Extremely Loud and Incredibly Close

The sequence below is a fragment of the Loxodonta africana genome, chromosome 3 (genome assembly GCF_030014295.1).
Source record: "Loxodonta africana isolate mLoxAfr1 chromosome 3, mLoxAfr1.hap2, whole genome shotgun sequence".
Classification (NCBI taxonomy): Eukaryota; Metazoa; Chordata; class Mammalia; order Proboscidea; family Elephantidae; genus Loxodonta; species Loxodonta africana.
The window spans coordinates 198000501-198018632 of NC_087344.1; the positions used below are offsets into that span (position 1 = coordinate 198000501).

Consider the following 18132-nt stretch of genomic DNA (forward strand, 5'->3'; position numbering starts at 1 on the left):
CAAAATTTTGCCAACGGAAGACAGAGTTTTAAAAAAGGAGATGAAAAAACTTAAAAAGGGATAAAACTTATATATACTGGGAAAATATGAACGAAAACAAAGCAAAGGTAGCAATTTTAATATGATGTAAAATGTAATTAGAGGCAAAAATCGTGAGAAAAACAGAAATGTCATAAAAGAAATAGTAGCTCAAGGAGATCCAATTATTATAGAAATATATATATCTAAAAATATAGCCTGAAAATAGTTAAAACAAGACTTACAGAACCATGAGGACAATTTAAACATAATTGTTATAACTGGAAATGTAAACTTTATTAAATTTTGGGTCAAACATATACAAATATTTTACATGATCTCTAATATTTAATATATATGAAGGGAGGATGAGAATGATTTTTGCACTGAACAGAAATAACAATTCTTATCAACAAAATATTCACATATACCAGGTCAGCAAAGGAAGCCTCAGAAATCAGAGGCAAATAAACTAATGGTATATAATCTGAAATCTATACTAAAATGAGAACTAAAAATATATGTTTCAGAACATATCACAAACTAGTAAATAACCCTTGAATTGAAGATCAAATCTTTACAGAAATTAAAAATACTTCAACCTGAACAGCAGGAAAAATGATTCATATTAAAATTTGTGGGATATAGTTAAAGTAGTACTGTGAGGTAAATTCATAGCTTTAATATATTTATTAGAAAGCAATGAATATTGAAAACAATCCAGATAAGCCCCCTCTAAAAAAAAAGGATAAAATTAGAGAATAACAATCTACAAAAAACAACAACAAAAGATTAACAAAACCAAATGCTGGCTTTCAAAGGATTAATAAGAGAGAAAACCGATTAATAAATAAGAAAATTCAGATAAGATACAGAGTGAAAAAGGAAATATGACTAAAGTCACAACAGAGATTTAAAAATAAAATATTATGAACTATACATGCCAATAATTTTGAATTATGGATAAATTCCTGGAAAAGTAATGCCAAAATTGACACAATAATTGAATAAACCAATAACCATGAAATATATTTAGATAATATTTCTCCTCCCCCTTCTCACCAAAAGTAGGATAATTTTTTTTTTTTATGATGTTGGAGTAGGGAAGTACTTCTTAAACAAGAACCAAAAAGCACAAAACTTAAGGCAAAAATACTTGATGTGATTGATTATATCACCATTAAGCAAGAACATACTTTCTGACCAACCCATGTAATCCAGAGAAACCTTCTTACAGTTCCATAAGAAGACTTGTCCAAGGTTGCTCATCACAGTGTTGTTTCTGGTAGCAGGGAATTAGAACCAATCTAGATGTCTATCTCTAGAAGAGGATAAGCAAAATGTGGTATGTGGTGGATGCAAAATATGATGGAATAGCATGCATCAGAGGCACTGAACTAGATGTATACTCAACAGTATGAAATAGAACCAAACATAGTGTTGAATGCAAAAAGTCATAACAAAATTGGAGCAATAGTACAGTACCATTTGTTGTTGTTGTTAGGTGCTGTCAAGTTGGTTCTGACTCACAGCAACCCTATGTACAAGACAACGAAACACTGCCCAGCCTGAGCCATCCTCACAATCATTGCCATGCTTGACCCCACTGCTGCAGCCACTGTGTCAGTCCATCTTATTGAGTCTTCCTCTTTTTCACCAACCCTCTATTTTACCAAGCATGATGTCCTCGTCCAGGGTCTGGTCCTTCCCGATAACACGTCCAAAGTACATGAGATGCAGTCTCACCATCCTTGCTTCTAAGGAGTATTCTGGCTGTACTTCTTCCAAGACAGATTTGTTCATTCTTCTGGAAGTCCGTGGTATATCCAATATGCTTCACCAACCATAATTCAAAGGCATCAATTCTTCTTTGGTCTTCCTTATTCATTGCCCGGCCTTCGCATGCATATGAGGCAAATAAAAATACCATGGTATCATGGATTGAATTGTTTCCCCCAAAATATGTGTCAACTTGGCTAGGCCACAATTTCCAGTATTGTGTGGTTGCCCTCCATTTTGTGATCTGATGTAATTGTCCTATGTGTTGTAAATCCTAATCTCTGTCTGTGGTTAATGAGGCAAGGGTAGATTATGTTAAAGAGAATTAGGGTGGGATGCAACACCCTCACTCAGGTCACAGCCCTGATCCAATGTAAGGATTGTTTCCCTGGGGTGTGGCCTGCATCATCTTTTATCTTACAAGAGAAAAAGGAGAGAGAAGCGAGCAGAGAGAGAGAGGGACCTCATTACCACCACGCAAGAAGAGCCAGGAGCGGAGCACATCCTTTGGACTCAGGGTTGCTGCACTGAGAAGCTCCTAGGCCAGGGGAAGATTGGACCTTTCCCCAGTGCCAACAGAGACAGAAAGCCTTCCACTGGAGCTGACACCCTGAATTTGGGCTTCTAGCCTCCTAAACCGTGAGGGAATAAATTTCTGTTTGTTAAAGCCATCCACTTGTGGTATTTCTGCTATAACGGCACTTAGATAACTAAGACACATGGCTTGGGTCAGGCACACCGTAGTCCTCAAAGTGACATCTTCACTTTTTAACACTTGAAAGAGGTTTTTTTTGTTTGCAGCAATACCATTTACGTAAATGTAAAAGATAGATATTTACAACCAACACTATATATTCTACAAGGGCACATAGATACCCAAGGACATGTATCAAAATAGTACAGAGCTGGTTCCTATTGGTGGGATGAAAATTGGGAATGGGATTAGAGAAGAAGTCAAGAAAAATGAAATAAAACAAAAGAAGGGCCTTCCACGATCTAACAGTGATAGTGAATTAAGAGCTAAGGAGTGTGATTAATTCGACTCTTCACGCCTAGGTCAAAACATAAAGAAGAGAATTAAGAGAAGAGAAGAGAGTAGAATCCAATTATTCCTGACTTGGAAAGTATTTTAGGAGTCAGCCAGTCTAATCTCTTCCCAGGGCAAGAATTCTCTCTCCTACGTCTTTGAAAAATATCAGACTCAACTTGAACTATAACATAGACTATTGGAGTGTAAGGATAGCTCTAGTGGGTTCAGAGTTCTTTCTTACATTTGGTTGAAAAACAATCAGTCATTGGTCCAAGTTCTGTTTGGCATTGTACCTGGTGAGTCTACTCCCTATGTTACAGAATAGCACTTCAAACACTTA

I just finished a remarkable book by Jonathan Safran Foer. It’s his second, and the cover is even more “look at me” than his first. I didn’t read the former because I’d heard it was “about the Holocaust” and that put me off. What I didn’t realise was that his second was about 9/11, so no one can say he shies away from the big issues! Like all good books that are worth re-reading, there were moments that I found infuriating and confusing (what’s the deal with the grandfather who lost his wife and unborn child in the Allied firebombing of Dresden in WW2, only to marry her sister, and then leave her when she was about to have their baby!). Other moments were funny, and a couple of chapters towards the end were heartstoppingly sad. The use of many pictures and novelty pages throughout drove me absolutely bananas, but it IS a book with large chunks narrated by nine year old Oskar (whose dad was killed by the tower collapse). The author reminded me of Dave Eggers, but unlike his novels, the interest was sustained all the way through. Sort of like an adults version of “The Curious Case of the Dog in the Night Time” by Mark Haddon. I feel like I should read it again sometime as I missed some chunks of the logic due to general bewilderment at times. Annoyingly, Foer is only 28 years old – curse him! If you want a book to make people look at you in the tram, this is the one. foer.jpg